In order to solve this problem of variable flow rates depending on the pressure drop within the can, the present inventor proposes in his European Patent Application No. 81902294.8, "Schubregler zur Verwendung im Inneren von unter Gasdruck stehenden Behaltern", a thrust regulator by means of which the released amount of the medium per unit time being expelled from the container is at least approximately held constant despite the pressure drop becoming effective in the interior of the container. In a discharge channel there is a differential piston, the size of which is provided in such a ratio to the discharge channel that a minimum opening for the escape of the medium is retained during the whole ejection phase. The differential piston has different dimensions at the ends of the surfaces, the larger surface being located opposite to the flow of the medium. The differential piston rests upon a spring which is adjusted in such a way that it is compressed at a certain pressure within the container so that the differential piston takes a first end position, through which it decreases the size of the opening area of the discharge channel to a minimum, and that the spring loses tension proportionally to the pressure drop due to the discharge of the medium from the container and thus shifts the differential piston in such a way that the opening of the discharge channel increases gradually until the piston has reached a second end position as soon as a certain minimum pressure has been reached in the container. The shape of the piston in comparison to that of the discharge channel is chosen in such a way that an at least approximately constant sum of the multiplied pressures in the container is guaranteed through the remaining opening.
Each of the embodiments proposed in European Patent Application No. 81902994.8 has shortcomings and disadvantages such as: too high a permeability to steam pressure of the membranes; too high a price for the injected parts made of synthetic materials due to the pressure required; jerky regulation; and consequently jerky atomization due to an axial to-and-fro movement of the differential piston.
The object of the present invention is a regulator which, together with the spray nozzle such as described in the above mentioned U.S. Pat. No. 4,260,110, achieves a constant flow rate per unit time despite the pressure drop in an aerosol container having a compressed gas as a propellant such as nitrogen and allows air to penetrate into the can as the latter is emptied of its contents.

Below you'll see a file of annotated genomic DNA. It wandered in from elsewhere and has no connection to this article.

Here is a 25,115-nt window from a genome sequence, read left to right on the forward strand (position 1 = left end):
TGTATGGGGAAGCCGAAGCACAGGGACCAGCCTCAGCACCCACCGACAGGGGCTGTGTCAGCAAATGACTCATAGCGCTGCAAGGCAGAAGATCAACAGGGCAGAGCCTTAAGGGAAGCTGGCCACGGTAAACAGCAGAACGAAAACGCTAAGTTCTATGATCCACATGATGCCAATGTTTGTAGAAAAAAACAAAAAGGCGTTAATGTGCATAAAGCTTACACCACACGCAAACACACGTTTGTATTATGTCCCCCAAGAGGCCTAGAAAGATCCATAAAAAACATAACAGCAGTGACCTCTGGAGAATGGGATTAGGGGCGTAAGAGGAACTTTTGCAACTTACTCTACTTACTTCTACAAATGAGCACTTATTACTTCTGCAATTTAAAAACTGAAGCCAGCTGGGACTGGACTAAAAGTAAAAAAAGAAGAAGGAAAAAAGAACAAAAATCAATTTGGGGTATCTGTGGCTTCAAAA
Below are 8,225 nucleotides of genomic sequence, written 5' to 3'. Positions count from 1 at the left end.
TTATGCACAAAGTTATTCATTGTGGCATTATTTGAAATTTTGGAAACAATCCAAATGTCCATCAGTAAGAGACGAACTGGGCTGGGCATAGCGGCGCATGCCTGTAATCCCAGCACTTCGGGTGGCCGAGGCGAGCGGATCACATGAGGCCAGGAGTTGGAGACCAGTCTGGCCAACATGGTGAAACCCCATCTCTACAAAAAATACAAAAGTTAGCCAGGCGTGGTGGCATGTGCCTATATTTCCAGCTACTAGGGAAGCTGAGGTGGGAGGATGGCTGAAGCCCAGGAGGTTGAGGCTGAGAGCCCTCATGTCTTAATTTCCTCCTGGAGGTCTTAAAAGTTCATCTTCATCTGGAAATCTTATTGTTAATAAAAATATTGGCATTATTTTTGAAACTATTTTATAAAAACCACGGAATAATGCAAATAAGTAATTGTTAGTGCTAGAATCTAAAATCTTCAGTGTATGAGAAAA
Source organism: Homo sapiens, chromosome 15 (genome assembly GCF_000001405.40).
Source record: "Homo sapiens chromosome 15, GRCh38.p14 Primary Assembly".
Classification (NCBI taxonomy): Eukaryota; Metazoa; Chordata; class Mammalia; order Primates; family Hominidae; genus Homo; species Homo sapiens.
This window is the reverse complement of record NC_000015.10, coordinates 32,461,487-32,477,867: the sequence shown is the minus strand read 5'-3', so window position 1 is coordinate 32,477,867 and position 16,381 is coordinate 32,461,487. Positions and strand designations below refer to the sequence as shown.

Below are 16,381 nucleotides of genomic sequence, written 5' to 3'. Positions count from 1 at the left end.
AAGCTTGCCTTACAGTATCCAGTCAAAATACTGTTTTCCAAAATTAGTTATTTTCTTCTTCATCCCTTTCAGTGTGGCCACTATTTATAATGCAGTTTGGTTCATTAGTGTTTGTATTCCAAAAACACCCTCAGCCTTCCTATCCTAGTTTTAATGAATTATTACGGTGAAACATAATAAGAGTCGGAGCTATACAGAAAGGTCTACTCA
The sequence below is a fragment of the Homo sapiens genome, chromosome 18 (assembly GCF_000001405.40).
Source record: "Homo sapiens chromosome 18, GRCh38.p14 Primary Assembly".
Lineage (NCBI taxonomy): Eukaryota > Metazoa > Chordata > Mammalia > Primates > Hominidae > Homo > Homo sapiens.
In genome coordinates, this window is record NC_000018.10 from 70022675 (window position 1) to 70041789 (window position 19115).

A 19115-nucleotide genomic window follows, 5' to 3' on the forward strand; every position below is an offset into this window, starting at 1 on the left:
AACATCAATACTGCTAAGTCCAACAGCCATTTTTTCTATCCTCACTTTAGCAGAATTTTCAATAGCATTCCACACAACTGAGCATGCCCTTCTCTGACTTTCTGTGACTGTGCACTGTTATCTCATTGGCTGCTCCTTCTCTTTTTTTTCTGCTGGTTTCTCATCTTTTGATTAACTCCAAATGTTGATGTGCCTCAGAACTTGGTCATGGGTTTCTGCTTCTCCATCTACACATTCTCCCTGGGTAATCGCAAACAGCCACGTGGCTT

According to the invention this object is achieved by a regulator which has turbulence generating means for controlling thrust.
The thrust regulator consists of a differential piston (2) which rests upon a pressure spring (3) located in the interior of a discharge channel (8a) of a medium (18). The medium is under pressure in the interior of a container.
The differential piston (2) is of such a size compared to that of the discharge channel (8a) that a minimum opening for the discharge of the medium (18) remains during the entire ejection process. The differential piston (2) has ends (12, 14) with surfaces of different dimensions. The largest surface (14) is adjacent the flow of the medium (18).
A spring (3) is weighted in such a way that it is compressed at a given pressure within the container so that the differential piston (2) takes a first end position and decreases the opening of the discharge channel (8a) to a minimum. The spring (3) expands proportionally to the pressure drop due to the discharge of the medium (18) from the container and shifts the piston (2) so that the opening of the discharge channel (8a) increases gradually until the piston (2) has reached a second end position as soon as a given minimum pressure has been reached in the container.
The shape of the piston (2) in comparison to that of the discharge channel (8a) is chosen so that through its displacement it guarantees that the sum of the multiplication of the pressure remaining in the container and the remaining opening of the discharge channel (8a) remains at least approximately constant.
The discharge channel (8a) ends in a chamber (23) from which channels (24) radiate, each of which forms a tangent with the circumference of the chamber (23) and ends in an annular channel (19a) from which supply channels (21) of the spray nozzle (5) radiate. The tangential channels (24) of the chamber (23) form a right angle to the discharge channel (8a) and a right angle to the supply channels (21) of the spray nozzle (5).